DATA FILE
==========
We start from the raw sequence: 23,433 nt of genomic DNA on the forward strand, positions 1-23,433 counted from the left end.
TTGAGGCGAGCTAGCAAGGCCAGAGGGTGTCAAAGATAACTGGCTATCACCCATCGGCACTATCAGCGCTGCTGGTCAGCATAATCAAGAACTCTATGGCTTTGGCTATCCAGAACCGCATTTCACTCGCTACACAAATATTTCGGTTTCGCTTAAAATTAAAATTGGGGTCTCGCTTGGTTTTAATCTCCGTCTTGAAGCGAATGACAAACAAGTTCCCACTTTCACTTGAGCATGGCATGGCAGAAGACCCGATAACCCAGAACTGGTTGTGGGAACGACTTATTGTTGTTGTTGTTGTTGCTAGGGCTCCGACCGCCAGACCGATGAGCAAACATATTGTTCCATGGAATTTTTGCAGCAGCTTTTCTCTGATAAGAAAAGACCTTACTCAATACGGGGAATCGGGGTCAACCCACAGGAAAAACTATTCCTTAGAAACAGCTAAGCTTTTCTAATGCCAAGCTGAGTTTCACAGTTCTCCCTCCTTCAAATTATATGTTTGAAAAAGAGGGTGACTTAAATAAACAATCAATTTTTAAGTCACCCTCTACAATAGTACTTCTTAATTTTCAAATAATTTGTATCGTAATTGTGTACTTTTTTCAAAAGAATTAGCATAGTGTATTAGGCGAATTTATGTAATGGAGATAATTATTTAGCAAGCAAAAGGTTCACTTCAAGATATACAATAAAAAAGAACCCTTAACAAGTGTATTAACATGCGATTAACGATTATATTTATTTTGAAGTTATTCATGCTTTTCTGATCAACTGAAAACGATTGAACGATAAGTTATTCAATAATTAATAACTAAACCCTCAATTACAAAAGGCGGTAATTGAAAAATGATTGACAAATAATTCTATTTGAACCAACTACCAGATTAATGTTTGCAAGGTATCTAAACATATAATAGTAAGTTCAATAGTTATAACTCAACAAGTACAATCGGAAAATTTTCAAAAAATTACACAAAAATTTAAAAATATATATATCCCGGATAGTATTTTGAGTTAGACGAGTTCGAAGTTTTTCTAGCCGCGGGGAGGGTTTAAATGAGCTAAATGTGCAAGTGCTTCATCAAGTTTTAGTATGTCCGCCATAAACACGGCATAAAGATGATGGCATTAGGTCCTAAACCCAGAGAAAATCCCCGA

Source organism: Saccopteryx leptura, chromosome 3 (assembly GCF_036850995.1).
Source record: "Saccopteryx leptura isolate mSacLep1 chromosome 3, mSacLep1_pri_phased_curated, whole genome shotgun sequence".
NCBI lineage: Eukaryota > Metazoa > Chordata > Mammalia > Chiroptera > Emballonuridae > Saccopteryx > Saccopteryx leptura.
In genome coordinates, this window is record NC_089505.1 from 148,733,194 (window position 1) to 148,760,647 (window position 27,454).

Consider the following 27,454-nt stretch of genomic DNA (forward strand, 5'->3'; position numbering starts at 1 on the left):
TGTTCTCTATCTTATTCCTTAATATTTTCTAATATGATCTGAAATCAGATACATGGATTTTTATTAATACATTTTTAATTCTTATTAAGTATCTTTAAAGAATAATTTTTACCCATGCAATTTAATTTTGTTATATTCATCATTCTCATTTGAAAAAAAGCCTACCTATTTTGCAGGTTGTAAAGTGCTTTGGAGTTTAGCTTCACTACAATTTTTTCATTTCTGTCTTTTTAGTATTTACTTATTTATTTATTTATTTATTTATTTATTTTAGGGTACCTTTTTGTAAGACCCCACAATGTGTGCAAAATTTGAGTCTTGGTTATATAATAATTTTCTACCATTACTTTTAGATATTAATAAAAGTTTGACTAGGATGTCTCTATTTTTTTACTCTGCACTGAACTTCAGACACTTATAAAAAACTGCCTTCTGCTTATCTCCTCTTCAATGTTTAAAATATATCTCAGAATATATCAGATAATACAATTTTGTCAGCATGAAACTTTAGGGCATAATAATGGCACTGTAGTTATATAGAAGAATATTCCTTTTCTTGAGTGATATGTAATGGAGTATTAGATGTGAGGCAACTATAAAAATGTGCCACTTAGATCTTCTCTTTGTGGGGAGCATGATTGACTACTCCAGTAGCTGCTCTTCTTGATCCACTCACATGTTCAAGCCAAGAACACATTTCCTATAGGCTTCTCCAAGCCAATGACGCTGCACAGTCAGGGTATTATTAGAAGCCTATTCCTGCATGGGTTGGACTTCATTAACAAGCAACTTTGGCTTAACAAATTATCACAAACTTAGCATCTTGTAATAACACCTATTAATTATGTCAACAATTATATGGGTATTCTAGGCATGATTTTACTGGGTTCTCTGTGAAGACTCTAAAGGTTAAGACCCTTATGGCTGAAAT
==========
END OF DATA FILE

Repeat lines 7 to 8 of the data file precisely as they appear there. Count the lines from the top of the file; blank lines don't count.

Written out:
Consider the following 27,454-nt stretch of genomic DNA (forward strand, 5'->3'; position numbering starts at 1 on the left):
TGTTCTCTATCTTATTCCTTAATATTTTCTAATATGATCTGAAATCAGATACATGGATTTTTATTAATACATTTTTAATTCTTATTAAGTATCTTTAAAGAATAATTTTTACCCATGCAATTTAATTTTGTTATATTCATCATTCTCATTTGAAAAAAAGCCTACCTATTTTGCAGGTTGTAAAGTGCTTTGGAGTTTAGCTTCACTACAATTTTTTCATTTCTGTCTTTTTAGTATTTACTTATTTATTTATTTATTTATTTATTTATTTTAGGGTACCTTTTTGTAAGACCCCACAATGTGTGCAAAATTTGAGTCTTGGTTATATAATAATTTTCTACCATTACTTTTAGATATTAATAAAAGTTTGACTAGGATGTCTCTATTTTTTTACTCTGCACTGAACTTCAGACACTTATAAAAAACTGCCTTCTGCTTATCTCCTCTTCAATGTTTAAAATATATCTCAGAATATATCAGATAATACAATTTTGTCAGCATGAAACTTTAGGGCATAATAATGGCACTGTAGTTATATAGAAGAATATTCCTTTTCTTGAGTGATATGTAATGGAGTATTAGATGTGAGGCAACTATAAAAATGTGCCACTTAGATCTTCTCTTTGTGGGGAGCATGATTGACTACTCCAGTAGCTGCTCTTCTTGATCCACTCACATGTTCAAGCCAAGAACACATTTCCTATAGGCTTCTCCAAGCCAATGACGCTGCACAGTCAGGGTATTATTAGAAGCCTATTCCTGCATGGGTTGGACTTCATTAACAAGCAACTTTGGCTTAACAAATTATCACAAACTTAGCATCTTGTAATAACACCTATTAATTATGTCAACAATTATATGGGTATTCTAGGCATGATTTTACTGGGTTCTCTGTGAAGACTCTAAAGGTTAAGACCCTTATGGCTGAAAT